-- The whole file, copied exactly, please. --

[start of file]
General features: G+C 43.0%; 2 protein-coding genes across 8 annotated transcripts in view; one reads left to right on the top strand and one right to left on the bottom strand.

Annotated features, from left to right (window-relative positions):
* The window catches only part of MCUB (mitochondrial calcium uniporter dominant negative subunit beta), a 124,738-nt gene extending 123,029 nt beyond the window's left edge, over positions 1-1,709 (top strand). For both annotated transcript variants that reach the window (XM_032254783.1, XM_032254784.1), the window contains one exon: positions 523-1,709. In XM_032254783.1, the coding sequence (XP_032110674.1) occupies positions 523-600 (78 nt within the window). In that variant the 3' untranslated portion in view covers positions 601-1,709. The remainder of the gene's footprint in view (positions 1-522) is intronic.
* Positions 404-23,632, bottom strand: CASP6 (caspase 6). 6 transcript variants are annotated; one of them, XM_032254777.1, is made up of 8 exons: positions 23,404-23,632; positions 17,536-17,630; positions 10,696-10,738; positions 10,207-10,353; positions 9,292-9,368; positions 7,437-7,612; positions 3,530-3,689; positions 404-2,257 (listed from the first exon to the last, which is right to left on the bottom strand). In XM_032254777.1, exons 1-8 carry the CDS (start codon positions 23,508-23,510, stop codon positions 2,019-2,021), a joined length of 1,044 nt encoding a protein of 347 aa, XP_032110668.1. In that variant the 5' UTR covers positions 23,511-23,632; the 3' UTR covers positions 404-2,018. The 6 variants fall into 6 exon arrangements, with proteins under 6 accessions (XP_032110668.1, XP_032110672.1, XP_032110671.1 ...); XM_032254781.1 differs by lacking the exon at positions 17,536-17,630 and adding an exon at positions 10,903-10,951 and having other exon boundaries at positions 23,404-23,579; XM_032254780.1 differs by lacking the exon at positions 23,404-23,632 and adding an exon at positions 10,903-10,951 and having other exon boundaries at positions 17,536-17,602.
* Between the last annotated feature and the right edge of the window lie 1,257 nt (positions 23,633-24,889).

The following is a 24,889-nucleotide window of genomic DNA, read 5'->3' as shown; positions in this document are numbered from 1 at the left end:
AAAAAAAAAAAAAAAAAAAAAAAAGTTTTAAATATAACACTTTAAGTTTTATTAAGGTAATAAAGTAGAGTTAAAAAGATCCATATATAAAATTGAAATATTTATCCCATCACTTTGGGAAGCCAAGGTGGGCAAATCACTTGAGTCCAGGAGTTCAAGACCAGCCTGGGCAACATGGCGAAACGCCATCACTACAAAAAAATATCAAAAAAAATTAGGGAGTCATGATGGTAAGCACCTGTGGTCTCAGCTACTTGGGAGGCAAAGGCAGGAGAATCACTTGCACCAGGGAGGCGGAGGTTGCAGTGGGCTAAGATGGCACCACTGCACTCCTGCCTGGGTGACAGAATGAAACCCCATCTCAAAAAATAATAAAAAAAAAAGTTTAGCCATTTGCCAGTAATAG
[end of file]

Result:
General features: G+C 43.0%; 2 protein-coding genes across 8 annotated transcripts in view; one reads left to right on the top strand and one right to left on the bottom strand.

Annotated features, from left to right (window-relative positions):
* The window catches only part of MCUB (mitochondrial calcium uniporter dominant negative subunit beta), a 124,738-nt gene extending 123,029 nt beyond the window's left edge, over positions 1-1,709 (top strand). For both annotated transcript variants that reach the window (XM_032254783.1, XM_032254784.1), the window contains one exon: positions 523-1,709. In XM_032254783.1, the coding sequence (XP_032110674.1) occupies positions 523-600 (78 nt within the window). In that variant the 3' untranslated portion in view covers positions 601-1,709. The remainder of the gene's footprint in view (positions 1-522) is intronic.
* Positions 404-23,632, bottom strand: CASP6 (caspase 6). 6 transcript variants are annotated; one of them, XM_032254777.1, is made up of 8 exons: positions 23,404-23,632; positions 17,536-17,630; positions 10,696-10,738; positions 10,207-10,353; positions 9,292-9,368; positions 7,437-7,612; positions 3,530-3,689; positions 404-2,257 (listed from the first exon to the last, which is right to left on the bottom strand). In XM_032254777.1, exons 1-8 carry the CDS (start codon positions 23,508-23,510, stop codon positions 2,019-2,021), a joined length of 1,044 nt encoding a protein of 347 aa, XP_032110668.1. In that variant the 5' UTR covers positions 23,511-23,632; the 3' UTR covers positions 404-2,018. The 6 variants fall into 6 exon arrangements, with proteins under 6 accessions (XP_032110668.1, XP_032110672.1, XP_032110671.1 ...); XM_032254781.1 differs by lacking the exon at positions 17,536-17,630 and adding an exon at positions 10,903-10,951 and having other exon boundaries at positions 23,404-23,579; XM_032254780.1 differs by lacking the exon at positions 23,404-23,632 and adding an exon at positions 10,903-10,951 and having other exon boundaries at positions 17,536-17,602.
* Between the last annotated feature and the right edge of the window lie 1,257 nt (positions 23,633-24,889).

The following is a 24,889-nucleotide window of genomic DNA, read 5'->3' as shown; positions in this document are numbered from 1 at the left end:
AAAAAAAAAAAAAAAAAAAAAAAAGTTTTAAATATAACACTTTAAGTTTTATTAAGGTAATAAAGTAGAGTTAAAAAGATCCATATATAAAATTGAAATATTTATCCCATCACTTTGGGAAGCCAAGGTGGGCAAATCACTTGAGTCCAGGAGTTCAAGACCAGCCTGGGCAACATGGCGAAACGCCATCACTACAAAAAAATATCAAAAAAAATTAGGGAGTCATGATGGTAAGCACCTGTGGTCTCAGCTACTTGGGAGGCAAAGGCAGGAGAATCACTTGCACCAGGGAGGCGGAGGTTGCAGTGGGCTAAGATGGCACCACTGCACTCCTGCCTGGGTGACAGAATGAAACCCCATCTCAAAAAATAATAAAAAAAAAAGTTTAGCCATTTGCCAGTAATAG